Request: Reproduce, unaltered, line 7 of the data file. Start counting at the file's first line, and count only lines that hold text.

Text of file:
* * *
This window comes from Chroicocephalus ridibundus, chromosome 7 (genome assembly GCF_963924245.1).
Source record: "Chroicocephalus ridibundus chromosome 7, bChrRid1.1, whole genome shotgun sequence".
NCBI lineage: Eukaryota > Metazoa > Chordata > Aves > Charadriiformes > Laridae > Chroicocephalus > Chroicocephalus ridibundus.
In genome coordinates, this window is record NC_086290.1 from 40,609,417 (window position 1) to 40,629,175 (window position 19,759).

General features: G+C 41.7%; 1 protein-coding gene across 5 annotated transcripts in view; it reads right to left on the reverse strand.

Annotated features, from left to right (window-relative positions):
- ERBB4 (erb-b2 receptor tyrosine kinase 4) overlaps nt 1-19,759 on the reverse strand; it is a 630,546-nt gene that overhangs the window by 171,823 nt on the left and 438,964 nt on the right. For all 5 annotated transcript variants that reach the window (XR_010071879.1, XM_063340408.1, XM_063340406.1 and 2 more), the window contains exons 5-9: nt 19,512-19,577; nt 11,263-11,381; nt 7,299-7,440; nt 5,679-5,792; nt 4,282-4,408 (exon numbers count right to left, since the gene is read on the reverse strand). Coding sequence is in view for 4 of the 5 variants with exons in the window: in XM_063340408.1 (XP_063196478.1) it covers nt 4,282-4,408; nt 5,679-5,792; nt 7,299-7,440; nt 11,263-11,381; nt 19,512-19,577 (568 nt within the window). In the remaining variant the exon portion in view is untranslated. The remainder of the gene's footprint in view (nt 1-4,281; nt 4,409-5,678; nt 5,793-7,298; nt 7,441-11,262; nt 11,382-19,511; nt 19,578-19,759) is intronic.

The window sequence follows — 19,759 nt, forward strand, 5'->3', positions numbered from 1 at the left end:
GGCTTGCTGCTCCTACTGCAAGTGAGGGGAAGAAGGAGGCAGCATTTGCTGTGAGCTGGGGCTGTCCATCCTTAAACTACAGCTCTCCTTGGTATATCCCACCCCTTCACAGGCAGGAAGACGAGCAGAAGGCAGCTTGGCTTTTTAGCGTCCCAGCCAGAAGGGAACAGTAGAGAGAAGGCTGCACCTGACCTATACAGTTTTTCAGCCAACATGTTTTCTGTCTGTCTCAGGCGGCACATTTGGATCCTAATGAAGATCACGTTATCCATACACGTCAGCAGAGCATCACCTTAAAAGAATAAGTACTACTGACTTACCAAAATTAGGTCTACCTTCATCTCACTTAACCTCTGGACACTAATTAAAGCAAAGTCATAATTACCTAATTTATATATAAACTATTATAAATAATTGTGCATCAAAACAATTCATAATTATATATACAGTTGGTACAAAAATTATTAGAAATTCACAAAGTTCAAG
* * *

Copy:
- ERBB4 (erb-b2 receptor tyrosine kinase 4) overlaps nt 1-19,759 on the reverse strand; it is a 630,546-nt gene that overhangs the window by 171,823 nt on the left and 438,964 nt on the right. For all 5 annotated transcript variants that reach the window (XR_010071879.1, XM_063340408.1, XM_063340406.1 and 2 more), the window contains exons 5-9: nt 19,512-19,577; nt 11,263-11,381; nt 7,299-7,440; nt 5,679-5,792; nt 4,282-4,408 (exon numbers count right to left, since the gene is read on the reverse strand). Coding sequence is in view for 4 of the 5 variants with exons in the window: in XM_063340408.1 (XP_063196478.1) it covers nt 4,282-4,408; nt 5,679-5,792; nt 7,299-7,440; nt 11,263-11,381; nt 19,512-19,577 (568 nt within the window). In the remaining variant the exon portion in view is untranslated. The remainder of the gene's footprint in view (nt 1-4,281; nt 4,409-5,678; nt 5,793-7,298; nt 7,441-11,262; nt 11,382-19,511; nt 19,578-19,759) is intronic.